• After struggling in the first camp scrimmage, Illinois' first-team defense rebounded nicely Saturday. According to Mark Tupper, the first-team defense allowed only 59 net yards in 41 plays in the scrimmage. Defensive end Michael Buchanan and linebacker Martez Wilson were among the standouts.
  • Although starting quarterback Nathan Scheelhaase had a shaky day, Illinois might have found another capable wide receiver in Eddie McGee, the team's former backup quarterback. McGee beat cornerback Miami Thomas on a jump ball in the end zone to record a touchdown and finished with three receptions for 56 yards.

The Hoosiers held a 96-play Saturday at Memorial Stadium, and you can read all about it here, here (subscription required) and here.

Quick hitters
  • Redshirt freshman Dusty Kiel has established himself as the team's backup quarterback in camp. Kiel, who has been competing with Edward Wright-Baker, had an excellent scrimmage, completing 14 of 16 passes for 129 yards and a touchdown.
  • Indiana used the scrimmage to assess its offensive line depth and limited the participation for sure-fire starters like center Will Matte and right tackle James Brewer. Coach Bill Lynch wanted to get a better read on his backup center and had Jordan Marquette, Chris Ahlfeld and Steve Fiacable take reps in the scrimmage. Ted Bolser stepped up nicely at tight end with five catches for 46 yards and a touchdown.
  • The Hoosiers' already-shaky secondary suffered a blow as safety Chris Adkins had to be carried off the field because of an ankle injury. The extent of Adkins' injury is unclear at this point.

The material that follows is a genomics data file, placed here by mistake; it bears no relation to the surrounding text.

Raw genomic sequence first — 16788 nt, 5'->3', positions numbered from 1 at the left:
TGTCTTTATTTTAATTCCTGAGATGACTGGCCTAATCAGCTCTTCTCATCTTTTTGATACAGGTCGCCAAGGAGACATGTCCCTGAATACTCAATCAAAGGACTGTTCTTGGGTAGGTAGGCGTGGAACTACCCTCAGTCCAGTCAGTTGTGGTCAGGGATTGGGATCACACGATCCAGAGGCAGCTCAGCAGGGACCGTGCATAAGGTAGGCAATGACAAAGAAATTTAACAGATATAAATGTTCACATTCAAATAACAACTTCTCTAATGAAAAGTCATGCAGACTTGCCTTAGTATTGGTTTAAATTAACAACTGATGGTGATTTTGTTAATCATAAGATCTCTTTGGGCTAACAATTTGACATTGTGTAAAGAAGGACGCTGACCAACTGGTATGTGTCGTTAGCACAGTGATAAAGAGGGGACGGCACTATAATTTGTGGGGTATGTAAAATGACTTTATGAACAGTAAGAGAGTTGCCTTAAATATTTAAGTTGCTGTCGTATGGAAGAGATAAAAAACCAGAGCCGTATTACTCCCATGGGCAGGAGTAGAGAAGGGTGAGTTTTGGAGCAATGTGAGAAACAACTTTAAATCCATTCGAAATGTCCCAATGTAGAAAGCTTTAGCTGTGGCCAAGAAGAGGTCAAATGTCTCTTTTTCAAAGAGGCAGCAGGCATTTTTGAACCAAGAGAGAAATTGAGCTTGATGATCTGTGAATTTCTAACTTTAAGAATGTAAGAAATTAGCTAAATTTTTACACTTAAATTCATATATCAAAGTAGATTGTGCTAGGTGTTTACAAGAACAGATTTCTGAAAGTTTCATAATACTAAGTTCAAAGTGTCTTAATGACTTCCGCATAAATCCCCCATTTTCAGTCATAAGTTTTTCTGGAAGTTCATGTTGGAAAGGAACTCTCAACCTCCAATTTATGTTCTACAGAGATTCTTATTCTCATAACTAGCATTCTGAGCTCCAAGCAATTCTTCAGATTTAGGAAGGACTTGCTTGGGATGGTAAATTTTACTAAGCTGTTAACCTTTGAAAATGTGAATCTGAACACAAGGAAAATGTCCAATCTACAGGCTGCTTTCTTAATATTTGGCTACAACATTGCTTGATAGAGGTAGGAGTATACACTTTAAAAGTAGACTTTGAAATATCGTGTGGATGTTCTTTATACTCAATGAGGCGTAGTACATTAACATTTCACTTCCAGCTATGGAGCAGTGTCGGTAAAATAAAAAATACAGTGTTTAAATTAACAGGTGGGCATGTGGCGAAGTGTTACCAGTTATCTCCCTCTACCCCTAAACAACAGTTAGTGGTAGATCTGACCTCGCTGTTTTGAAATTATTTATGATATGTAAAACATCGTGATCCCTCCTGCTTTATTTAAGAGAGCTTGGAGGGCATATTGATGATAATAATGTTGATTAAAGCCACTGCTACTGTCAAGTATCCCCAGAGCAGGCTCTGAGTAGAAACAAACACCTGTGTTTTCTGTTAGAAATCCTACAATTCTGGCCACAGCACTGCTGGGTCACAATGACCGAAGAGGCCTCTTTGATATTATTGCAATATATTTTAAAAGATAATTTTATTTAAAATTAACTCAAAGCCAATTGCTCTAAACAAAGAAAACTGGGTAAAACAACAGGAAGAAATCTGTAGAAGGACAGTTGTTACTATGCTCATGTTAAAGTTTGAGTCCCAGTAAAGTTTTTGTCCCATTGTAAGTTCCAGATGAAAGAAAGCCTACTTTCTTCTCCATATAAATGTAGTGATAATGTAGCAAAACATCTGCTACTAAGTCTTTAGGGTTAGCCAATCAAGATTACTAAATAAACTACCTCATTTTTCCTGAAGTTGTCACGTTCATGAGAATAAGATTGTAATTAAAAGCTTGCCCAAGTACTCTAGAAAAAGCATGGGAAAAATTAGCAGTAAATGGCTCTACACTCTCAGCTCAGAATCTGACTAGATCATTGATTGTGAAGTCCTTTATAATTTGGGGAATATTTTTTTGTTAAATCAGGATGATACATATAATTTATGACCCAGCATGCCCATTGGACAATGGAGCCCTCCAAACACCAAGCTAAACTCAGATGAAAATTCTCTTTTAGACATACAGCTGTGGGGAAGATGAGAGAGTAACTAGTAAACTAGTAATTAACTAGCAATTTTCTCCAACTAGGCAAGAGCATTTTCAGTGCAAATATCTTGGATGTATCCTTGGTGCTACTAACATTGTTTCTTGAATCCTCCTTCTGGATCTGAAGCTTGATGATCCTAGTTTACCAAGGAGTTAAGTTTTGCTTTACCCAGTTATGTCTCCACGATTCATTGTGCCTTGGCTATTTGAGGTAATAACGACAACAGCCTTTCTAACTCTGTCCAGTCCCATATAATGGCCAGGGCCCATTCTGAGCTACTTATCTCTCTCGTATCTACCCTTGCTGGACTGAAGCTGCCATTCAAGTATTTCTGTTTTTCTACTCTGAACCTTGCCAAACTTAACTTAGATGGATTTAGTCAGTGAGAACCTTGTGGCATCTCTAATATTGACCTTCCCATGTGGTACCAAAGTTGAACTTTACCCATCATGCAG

Michigan held a scrimmage Saturday at Michigan Stadium. It was open to some fans but not media, and while I love fan reports, I'm relying mostly on this video from the school's official website.
  • I really like what I've seen from freshman running back Stephen Hopkins, both in Saturday's scrimmage and during the Big Ten Network's tour stop. He gives the Wolverines a different look in the backfield at 6-foot, 227 pounds. Michigan boasts plenty of speed backs, but Hopkins provides the type of downhill, between-the-tackles running you need in the Big Ten.
  • Quarterback Denard Robinson looked pretty smooth in the scrimmage video, both as a passer and a runner. He hit his receivers in stride and broke off a long touchdown run, juking safety Jared Van Slyke before reaching the end zone. All signs continue to point toward Robinson being named the starter, but we'll see.

The Spartans held a 130-play controlled scrimmage Saturday at Spartan Stadium, closed to the media. The defense prevailed 45-32 as the team used a modified scoring system. Recaps can be found here and here.

Quick hitters